A new study has found that in India stunting and under-weight
were 11 percentage points more prevalent in children born to adolescent mothers than those born to
Conducted by International Food Policy Research Institute (IFPRI), the research also found that there
was a strong relationship between teenage pregnancy and child under-nutrition because of several
factors including lower educational attainment, poorer nutritional status, less access to health services
during antenatal or postnatal period, sub-optimal complementary feeding practices and poorer living
conditions of teenage mothers.
The study is based on data from the fourth round of National Family Health Survey during 2015-16. It
was representative at both state and district levels and had covered six lakh households.
It has found that 31% of married women in India gave birth by the age of 18 in 2016 due to societal
pressure to consummate the marriage and low knowledge of reproductive health, among other factors.
Adolescent mothers were more likely to be anaemic compared with adult mothers and anaemia was
associated with reduced child growth. This finding is based on analysis of data relating to 60,097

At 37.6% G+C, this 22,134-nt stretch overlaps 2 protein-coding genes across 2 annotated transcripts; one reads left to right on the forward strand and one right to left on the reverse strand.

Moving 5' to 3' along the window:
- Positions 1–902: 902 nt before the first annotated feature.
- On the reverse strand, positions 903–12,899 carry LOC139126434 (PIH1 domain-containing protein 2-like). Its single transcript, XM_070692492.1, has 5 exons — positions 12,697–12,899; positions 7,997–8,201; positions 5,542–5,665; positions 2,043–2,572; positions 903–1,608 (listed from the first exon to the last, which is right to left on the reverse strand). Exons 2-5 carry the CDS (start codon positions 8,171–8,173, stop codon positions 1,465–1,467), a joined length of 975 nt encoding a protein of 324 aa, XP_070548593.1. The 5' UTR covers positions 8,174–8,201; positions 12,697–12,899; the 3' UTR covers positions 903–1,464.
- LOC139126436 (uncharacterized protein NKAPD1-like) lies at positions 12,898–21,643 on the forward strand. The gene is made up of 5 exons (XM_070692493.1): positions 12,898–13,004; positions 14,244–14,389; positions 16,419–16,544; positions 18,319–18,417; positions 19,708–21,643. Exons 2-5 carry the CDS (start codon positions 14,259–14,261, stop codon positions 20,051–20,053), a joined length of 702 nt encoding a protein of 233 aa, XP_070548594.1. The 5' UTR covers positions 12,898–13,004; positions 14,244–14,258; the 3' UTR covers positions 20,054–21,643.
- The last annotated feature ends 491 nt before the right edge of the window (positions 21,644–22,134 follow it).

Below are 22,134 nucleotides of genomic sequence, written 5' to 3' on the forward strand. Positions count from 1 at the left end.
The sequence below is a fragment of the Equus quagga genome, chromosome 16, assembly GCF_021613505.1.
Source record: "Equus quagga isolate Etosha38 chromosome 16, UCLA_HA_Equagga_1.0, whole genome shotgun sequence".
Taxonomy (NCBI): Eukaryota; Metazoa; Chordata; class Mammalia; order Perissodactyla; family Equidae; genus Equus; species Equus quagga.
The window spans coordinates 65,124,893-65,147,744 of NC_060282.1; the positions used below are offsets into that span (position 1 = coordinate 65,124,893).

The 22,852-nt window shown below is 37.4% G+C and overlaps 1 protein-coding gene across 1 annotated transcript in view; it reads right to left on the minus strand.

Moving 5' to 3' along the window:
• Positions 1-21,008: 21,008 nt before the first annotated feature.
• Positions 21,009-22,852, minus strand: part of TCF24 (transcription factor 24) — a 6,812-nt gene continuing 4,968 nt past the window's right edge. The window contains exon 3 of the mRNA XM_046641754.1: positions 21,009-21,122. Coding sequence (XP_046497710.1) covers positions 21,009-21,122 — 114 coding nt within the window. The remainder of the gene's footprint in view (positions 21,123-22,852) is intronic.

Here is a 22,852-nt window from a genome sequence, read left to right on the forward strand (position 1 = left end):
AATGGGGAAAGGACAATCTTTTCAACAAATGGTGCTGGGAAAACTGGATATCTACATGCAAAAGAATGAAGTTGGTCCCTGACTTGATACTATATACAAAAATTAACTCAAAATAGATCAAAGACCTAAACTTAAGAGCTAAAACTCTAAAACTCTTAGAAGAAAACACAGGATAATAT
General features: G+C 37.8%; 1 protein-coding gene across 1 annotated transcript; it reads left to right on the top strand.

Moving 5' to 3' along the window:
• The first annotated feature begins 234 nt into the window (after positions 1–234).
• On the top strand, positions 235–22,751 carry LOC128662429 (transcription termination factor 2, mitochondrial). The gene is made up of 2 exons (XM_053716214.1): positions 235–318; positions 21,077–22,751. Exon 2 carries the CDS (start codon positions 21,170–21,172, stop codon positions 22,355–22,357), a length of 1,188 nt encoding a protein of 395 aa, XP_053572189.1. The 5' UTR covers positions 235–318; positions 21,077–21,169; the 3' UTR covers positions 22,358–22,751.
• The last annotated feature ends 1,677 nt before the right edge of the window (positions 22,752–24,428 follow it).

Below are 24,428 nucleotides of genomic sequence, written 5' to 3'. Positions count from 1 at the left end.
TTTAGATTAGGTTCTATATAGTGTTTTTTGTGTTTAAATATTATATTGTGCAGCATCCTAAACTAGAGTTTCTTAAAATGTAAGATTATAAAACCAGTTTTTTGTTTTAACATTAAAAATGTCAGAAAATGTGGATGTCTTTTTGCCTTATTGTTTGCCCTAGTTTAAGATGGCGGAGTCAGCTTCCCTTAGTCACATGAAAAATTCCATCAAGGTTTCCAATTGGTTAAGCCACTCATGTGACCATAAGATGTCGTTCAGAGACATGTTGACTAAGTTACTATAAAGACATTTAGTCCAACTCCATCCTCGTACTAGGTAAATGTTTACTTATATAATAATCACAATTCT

“As estimated 16 million girls aged 15-19 years give birth annually in the world and 95% of these births
occur in low-income and middle-income countries. Reducing adolescent pregnancy can hasten its
progress towards achieving the Sustainable Development Goals, particularly those related to poverty,
health, nutrition, general wellbeing, equity, and education," says study co-author, Phuong Hong Nguyen.
Pregnancy and childbirth complications are also leading cause of death among 15-19 year old girls
globally. Adolescent pregnancy often results in school dropout affecting young women’s education and
income. The prevalence of thinness among Indian women is twice as high in those married before 18
than those married after 24.
" Unfortunately, in India, early marriage and subsequent pregnancy is often not a deliberate choice, but
rather the result of an absence of choices, and of circumstances beyond a girl’s control," added Purnima
Menon, a co-author of the study published in The Lancet Child and Adolescent Health.